Can I be tested for flu or RSV at home?

Can I be tested for flu or RSV at home?

(NEXSTAR) – The country looks collective fighting a multitude of viruses right now, with the flu tearing through communities and RSV full of hospitals with sick, young patients.

So, if you’re one of the many sick Americans right now and have already tested negative for COVID-19, you may be wondering what exactly you have — is it the flu, RSV, or just a common cold?

Unfortunately, testing for influenza and RSV, or respiratory syncytial virus, is not as convenient as a rapid test for COVID-19, but there are still a number of options. RSV is a common cause of cold-like symptoms that can be serious in infants and the elderly.

“There are currently no complete home tests for influenza or RSV,” James McKinney, a spokesman for the Food and Drug Administration (FDA), told Nexstar.

That’s a shame for people who get the flu, since existing antiviral drugs work best when taken early, one or two days after symptoms appear, according to the Centers for Disease Control and Prevention (CDC).

Although you may not be able to get results at home, there is an at-home test kit from Labcorp The FDA approved emergency use earlier this year. You can be tested for COVID-19, influenza and RSV by taking a swab yourself and sending the kit to a laboratory for analysis. For those who are uninsured or don’t meet the criteria for the $0 down payment option, the price is a hefty $169.

According to McKinney, there are also “a handful of home tests for influenza/COVID,” if not RSV. CVS also offers in-store flu testing at its Minute Clinic locations.

If you’re determined to find out what you have after you experience symptoms, health care providers at hospitals and emergency centers can test for both the flu and RSV.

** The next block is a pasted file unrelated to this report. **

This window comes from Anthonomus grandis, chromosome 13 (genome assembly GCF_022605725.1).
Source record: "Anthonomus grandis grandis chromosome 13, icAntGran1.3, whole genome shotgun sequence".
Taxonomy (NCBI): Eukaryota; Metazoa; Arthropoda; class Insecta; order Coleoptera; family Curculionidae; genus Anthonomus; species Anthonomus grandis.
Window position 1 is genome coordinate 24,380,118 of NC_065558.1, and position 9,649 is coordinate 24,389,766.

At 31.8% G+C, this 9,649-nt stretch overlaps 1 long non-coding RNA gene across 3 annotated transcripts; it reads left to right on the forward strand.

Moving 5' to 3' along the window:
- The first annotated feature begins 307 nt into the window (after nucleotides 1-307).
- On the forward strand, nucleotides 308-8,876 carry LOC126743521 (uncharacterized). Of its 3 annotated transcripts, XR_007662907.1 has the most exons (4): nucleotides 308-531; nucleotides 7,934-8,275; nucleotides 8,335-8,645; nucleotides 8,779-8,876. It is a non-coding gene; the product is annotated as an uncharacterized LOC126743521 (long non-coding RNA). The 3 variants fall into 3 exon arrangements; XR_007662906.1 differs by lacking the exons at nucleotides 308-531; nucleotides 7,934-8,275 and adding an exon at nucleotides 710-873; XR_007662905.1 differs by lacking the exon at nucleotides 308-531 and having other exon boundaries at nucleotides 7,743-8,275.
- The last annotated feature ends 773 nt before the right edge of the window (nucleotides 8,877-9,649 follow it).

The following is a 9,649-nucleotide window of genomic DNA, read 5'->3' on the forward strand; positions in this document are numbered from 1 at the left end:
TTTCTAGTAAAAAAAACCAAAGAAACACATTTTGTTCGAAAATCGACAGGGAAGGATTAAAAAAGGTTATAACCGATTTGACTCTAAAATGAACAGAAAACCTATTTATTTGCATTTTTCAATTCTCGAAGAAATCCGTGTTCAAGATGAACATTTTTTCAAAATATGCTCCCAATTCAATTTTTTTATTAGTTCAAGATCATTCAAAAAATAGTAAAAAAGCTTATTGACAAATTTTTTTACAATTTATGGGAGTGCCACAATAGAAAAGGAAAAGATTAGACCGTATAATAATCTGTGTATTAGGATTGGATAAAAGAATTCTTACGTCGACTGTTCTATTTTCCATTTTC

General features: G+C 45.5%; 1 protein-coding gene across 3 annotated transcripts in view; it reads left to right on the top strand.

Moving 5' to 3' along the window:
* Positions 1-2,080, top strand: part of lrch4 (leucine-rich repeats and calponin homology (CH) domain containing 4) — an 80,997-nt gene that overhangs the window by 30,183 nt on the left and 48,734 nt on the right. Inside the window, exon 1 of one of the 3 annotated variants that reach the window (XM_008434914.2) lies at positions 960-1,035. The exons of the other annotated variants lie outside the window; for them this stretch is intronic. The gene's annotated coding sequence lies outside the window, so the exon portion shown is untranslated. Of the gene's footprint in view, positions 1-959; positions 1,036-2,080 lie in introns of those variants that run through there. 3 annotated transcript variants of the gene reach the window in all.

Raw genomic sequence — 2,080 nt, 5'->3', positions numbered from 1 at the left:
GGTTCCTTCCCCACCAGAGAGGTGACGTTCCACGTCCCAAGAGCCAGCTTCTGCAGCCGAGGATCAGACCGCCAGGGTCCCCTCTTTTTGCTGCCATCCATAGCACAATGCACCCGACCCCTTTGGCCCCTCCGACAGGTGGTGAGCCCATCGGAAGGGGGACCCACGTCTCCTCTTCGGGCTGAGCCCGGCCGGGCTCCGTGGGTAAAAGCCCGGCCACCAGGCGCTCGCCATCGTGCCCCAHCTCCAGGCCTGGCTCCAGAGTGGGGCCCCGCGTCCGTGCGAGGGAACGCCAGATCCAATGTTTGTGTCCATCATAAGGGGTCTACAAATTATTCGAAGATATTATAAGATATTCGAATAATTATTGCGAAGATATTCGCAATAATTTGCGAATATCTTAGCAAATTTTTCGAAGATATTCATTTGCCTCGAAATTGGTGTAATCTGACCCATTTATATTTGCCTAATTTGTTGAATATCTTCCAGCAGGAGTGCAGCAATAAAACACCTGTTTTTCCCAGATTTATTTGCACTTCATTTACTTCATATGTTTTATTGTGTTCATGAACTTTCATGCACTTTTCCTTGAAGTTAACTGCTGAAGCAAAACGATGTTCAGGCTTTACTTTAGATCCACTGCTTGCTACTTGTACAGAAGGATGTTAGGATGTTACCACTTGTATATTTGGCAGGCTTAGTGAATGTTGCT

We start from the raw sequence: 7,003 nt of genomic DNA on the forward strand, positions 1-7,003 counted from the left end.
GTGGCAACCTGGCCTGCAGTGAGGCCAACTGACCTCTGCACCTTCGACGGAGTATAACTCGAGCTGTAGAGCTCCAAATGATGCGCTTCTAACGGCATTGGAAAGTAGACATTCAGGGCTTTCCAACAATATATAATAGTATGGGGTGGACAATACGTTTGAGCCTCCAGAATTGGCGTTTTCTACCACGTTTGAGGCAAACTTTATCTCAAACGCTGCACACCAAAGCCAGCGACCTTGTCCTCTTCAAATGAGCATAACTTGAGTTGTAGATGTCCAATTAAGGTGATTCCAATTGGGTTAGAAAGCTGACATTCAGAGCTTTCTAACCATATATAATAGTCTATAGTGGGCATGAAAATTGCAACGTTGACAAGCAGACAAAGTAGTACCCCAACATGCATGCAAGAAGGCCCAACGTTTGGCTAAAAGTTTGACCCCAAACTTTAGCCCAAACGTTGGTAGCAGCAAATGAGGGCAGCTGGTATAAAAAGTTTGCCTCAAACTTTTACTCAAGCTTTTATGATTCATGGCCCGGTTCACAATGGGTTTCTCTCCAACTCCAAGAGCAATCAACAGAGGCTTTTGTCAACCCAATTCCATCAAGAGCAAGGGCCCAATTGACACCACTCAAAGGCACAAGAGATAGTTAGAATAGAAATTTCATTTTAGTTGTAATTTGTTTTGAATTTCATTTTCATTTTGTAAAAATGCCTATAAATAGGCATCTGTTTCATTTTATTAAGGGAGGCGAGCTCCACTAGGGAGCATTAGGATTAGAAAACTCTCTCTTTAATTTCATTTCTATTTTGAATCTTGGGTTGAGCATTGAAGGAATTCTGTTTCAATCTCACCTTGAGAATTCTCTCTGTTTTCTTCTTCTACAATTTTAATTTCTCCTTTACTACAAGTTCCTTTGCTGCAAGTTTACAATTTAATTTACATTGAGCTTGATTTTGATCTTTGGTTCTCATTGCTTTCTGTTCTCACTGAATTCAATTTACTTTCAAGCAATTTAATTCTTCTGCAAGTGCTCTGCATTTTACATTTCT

A ‘triple epidemic’ is sweeping the US

The U.S. flu season is getting worse as health care providers are already scrambling to treat waves of RSV patients — many of them pediatric cases — requiring hospitalization.

While the CDC said Monday that there may be reason to hope that the RSV cases are leveling in parts of the country, the same cannot be said for the flu.

Health officials said Friday that 7.5% of outpatient visits to the doctor last week were for flu-like illnesses. That’s as high as the peak of the 2017-18 flu season. and more than any season since.

“It turns out that cold weather and gathering indoors is good for respiratory viruses and bad for symptoms,” CDC Director Rochelle Walensky said during a press briefing Monday. “But what I would say is, you know, there are other pathogens out there, we want to make sure we’re on top of the ones that people can do something about, which is vaccine prevention, flu and COVID, for sure. And then intervention with antiviral drugs, again, flu and COVID.”

The annual winter flu season usually doesn’t start until December or January, but this one started early and was complicated by the simultaneous spread of other viruses.

Measuring traffic in doctor’s offices is based on reports of symptoms such as cough and sore throat, not on laboratory-confirmed diagnoses. Therefore, it can also include other respiratory diseases.

CDC officials estimate that there have been at least 8.7 million cases, 78,000 hospitalizations and 4,500 deaths from the flu this year, including 14 pediatric deaths.

dr. Walensky also addressed COVID-19, which so far has not seen an abnormally high infection rate, but is starting to grow.

“Last week, we began to see an unfortunate and expected increase in COVID-19 cases and hospitalizations nationally after the Thanksgiving holiday,” Walensky said. “This increase in cases and hospitalizations is particularly concerning as we enter the winter months when more people are congregating indoors with less ventilation.”

#tested #flu #RSV #home

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